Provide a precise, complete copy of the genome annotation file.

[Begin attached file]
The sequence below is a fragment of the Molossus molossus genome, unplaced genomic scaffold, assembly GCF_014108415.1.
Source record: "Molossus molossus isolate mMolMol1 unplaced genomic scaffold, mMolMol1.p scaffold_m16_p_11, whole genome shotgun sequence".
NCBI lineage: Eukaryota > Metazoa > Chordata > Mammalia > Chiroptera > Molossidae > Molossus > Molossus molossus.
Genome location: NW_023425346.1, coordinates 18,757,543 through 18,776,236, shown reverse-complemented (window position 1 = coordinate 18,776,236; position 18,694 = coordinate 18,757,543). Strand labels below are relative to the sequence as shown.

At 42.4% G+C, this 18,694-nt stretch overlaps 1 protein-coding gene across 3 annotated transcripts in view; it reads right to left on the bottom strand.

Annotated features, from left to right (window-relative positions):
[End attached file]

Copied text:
The sequence below is a fragment of the Molossus molossus genome, unplaced genomic scaffold, assembly GCF_014108415.1.
Source record: "Molossus molossus isolate mMolMol1 unplaced genomic scaffold, mMolMol1.p scaffold_m16_p_11, whole genome shotgun sequence".
NCBI lineage: Eukaryota > Metazoa > Chordata > Mammalia > Chiroptera > Molossidae > Molossus > Molossus molossus.
Genome location: NW_023425346.1, coordinates 18,757,543 through 18,776,236, shown reverse-complemented (window position 1 = coordinate 18,776,236; position 18,694 = coordinate 18,757,543). Strand labels below are relative to the sequence as shown.

At 42.4% G+C, this 18,694-nt stretch overlaps 1 protein-coding gene across 3 annotated transcripts in view; it reads right to left on the bottom strand.

Annotated features, from left to right (window-relative positions):